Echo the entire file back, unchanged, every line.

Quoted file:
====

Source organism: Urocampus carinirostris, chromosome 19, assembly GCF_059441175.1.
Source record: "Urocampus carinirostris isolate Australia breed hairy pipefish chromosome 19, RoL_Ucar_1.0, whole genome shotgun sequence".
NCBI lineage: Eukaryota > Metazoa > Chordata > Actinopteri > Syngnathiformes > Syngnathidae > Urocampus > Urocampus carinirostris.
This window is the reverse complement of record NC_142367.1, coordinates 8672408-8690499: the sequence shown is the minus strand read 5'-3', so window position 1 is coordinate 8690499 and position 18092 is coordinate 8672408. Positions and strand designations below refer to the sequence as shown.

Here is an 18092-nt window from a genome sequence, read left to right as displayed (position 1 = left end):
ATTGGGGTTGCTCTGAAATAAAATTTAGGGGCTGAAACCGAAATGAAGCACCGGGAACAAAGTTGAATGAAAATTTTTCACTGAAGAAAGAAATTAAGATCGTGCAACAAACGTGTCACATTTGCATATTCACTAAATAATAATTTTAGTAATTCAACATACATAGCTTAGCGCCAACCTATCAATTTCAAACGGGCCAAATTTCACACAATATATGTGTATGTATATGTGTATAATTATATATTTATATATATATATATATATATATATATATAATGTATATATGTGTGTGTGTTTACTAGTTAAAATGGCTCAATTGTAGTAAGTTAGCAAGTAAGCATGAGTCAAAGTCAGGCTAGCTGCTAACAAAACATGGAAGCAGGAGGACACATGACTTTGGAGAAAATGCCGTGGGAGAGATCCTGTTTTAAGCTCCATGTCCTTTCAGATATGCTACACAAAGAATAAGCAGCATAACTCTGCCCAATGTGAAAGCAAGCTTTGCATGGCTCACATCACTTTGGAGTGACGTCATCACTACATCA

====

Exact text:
Source organism: Urocampus carinirostris, chromosome 19, assembly GCF_059441175.1.
Source record: "Urocampus carinirostris isolate Australia breed hairy pipefish chromosome 19, RoL_Ucar_1.0, whole genome shotgun sequence".
NCBI lineage: Eukaryota > Metazoa > Chordata > Actinopteri > Syngnathiformes > Syngnathidae > Urocampus > Urocampus carinirostris.
This window is the reverse complement of record NC_142367.1, coordinates 8672408-8690499: the sequence shown is the minus strand read 5'-3', so window position 1 is coordinate 8690499 and position 18092 is coordinate 8672408. Positions and strand designations below refer to the sequence as shown.

Here is an 18092-nt window from a genome sequence, read left to right as displayed (position 1 = left end):
ATTGGGGTTGCTCTGAAATAAAATTTAGGGGCTGAAACCGAAATGAAGCACCGGGAACAAAGTTGAATGAAAATTTTTCACTGAAGAAAGAAATTAAGATCGTGCAACAAACGTGTCACATTTGCATATTCACTAAATAATAATTTTAGTAATTCAACATACATAGCTTAGCGCCAACCTATCAATTTCAAACGGGCCAAATTTCACACAATATATGTGTATGTATATGTGTATAATTATATATTTATATATATATATATATATATATATATATAATGTATATATGTGTGTGTGTTTACTAGTTAAAATGGCTCAATTGTAGTAAGTTAGCAAGTAAGCATGAGTCAAAGTCAGGCTAGCTGCTAACAAAACATGGAAGCAGGAGGACACATGACTTTGGAGAAAATGCCGTGGGAGAGATCCTGTTTTAAGCTCCATGTCCTTTCAGATATGCTACACAAAGAATAAGCAGCATAACTCTGCCCAATGTGAAAGCAAGCTTTGCATGGCTCACATCACTTTGGAGTGACGTCATCACTACATCA